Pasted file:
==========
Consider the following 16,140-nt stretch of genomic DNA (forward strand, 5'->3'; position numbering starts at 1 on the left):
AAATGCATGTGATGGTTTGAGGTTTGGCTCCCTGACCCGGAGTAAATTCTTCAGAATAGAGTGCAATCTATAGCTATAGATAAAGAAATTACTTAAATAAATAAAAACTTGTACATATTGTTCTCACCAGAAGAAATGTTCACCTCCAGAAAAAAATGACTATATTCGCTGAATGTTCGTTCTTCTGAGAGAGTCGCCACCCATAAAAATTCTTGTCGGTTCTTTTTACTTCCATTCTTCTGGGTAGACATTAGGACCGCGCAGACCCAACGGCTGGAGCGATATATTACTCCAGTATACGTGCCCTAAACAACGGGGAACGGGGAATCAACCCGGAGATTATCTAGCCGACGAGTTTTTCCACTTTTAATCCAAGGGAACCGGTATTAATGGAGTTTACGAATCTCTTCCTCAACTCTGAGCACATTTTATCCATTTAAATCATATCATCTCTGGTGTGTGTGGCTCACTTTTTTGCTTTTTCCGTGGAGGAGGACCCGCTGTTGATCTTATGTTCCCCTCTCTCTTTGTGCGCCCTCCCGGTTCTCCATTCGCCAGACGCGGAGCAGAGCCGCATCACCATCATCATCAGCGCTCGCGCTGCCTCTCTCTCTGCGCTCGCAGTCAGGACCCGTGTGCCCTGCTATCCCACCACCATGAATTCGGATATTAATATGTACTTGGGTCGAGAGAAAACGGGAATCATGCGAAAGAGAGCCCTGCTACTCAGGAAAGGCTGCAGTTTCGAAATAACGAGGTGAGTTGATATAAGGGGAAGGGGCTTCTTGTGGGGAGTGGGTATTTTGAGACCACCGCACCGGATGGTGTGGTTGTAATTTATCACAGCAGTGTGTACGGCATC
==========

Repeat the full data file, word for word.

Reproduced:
Consider the following 16,140-nt stretch of genomic DNA (forward strand, 5'->3'; position numbering starts at 1 on the left):
AAATGCATGTGATGGTTTGAGGTTTGGCTCCCTGACCCGGAGTAAATTCTTCAGAATAGAGTGCAATCTATAGCTATAGATAAAGAAATTACTTAAATAAATAAAAACTTGTACATATTGTTCTCACCAGAAGAAATGTTCACCTCCAGAAAAAAATGACTATATTCGCTGAATGTTCGTTCTTCTGAGAGAGTCGCCACCCATAAAAATTCTTGTCGGTTCTTTTTACTTCCATTCTTCTGGGTAGACATTAGGACCGCGCAGACCCAACGGCTGGAGCGATATATTACTCCAGTATACGTGCCCTAAACAACGGGGAACGGGGAATCAACCCGGAGATTATCTAGCCGACGAGTTTTTCCACTTTTAATCCAAGGGAACCGGTATTAATGGAGTTTACGAATCTCTTCCTCAACTCTGAGCACATTTTATCCATTTAAATCATATCATCTCTGGTGTGTGTGGCTCACTTTTTTGCTTTTTCCGTGGAGGAGGACCCGCTGTTGATCTTATGTTCCCCTCTCTCTTTGTGCGCCCTCCCGGTTCTCCATTCGCCAGACGCGGAGCAGAGCCGCATCACCATCATCATCAGCGCTCGCGCTGCCTCTCTCTCTGCGCTCGCAGTCAGGACCCGTGTGCCCTGCTATCCCACCACCATGAATTCGGATATTAATATGTACTTGGGTCGAGAGAAAACGGGAATCATGCGAAAGAGAGCCCTGCTACTCAGGAAAGGCTGCAGTTTCGAAATAACGAGGTGAGTTGATATAAGGGGAAGGGGCTTCTTGTGGGGAGTGGGTATTTTGAGACCACCGCACCGGATGGTGTGGTTGTAATTTATCACAGCAGTGTGTACGGCATC